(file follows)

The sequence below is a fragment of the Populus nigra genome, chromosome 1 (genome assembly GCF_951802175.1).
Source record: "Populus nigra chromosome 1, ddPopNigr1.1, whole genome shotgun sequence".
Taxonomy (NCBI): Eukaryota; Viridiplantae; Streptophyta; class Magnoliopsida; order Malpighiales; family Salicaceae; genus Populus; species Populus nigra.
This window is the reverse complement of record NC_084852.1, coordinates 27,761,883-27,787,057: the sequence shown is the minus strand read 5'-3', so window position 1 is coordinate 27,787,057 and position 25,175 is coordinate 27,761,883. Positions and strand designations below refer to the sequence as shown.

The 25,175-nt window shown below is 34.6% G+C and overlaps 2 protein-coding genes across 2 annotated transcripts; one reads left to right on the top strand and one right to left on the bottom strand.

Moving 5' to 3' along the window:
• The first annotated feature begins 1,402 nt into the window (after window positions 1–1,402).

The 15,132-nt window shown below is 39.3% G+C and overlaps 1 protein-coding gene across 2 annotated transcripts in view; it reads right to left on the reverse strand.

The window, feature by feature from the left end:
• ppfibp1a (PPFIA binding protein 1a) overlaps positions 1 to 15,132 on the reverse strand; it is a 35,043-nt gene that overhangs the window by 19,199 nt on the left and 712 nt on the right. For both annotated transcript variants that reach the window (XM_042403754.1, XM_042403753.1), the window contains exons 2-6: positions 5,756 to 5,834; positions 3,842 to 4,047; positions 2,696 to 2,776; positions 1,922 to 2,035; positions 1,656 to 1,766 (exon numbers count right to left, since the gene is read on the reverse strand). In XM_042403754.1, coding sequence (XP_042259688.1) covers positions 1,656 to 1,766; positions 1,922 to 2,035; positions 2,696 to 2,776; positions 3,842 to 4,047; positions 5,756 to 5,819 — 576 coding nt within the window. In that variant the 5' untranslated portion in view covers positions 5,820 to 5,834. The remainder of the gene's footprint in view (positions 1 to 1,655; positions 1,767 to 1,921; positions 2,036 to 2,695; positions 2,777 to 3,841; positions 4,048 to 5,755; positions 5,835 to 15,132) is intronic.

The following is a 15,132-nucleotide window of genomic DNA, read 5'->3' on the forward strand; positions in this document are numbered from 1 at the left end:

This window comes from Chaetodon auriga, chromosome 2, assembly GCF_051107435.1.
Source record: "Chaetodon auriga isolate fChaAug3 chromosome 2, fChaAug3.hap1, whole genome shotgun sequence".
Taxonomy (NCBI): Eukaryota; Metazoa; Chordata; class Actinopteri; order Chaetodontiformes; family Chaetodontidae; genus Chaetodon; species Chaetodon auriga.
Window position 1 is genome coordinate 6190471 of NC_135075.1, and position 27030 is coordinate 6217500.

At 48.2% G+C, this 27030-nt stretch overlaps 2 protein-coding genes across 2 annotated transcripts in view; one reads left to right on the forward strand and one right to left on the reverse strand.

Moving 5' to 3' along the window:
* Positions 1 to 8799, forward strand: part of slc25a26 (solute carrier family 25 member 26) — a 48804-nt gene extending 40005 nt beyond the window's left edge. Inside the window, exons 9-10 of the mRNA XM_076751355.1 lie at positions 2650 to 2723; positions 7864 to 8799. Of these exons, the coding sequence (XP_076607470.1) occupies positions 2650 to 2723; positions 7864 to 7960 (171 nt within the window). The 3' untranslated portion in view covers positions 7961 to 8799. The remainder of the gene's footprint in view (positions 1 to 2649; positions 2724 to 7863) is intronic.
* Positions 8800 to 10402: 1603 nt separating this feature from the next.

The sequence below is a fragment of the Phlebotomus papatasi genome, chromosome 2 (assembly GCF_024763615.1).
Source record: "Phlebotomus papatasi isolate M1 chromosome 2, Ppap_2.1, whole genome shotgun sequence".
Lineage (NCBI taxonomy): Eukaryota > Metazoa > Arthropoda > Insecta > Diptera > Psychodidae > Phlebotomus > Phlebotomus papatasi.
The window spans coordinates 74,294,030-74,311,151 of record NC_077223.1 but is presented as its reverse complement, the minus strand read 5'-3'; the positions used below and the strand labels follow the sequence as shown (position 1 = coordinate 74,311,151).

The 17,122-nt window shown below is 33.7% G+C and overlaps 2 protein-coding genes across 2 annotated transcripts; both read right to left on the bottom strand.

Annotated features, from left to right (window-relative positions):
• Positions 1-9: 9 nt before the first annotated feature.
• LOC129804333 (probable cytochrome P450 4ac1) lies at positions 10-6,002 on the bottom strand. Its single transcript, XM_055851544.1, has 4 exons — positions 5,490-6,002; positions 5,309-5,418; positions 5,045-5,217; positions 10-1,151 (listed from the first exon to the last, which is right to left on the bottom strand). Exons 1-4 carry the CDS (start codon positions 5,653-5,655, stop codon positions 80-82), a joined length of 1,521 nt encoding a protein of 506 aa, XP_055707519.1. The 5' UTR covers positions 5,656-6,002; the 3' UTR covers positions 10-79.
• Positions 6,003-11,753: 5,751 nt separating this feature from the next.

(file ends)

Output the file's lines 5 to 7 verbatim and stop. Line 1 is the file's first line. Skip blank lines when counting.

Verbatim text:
The 25,175-nt window shown below is 34.6% G+C and overlaps 2 protein-coding genes across 2 annotated transcripts; one reads left to right on the top strand and one right to left on the bottom strand.

Moving 5' to 3' along the window:
• The first annotated feature begins 1,402 nt into the window (after window positions 1–1,402).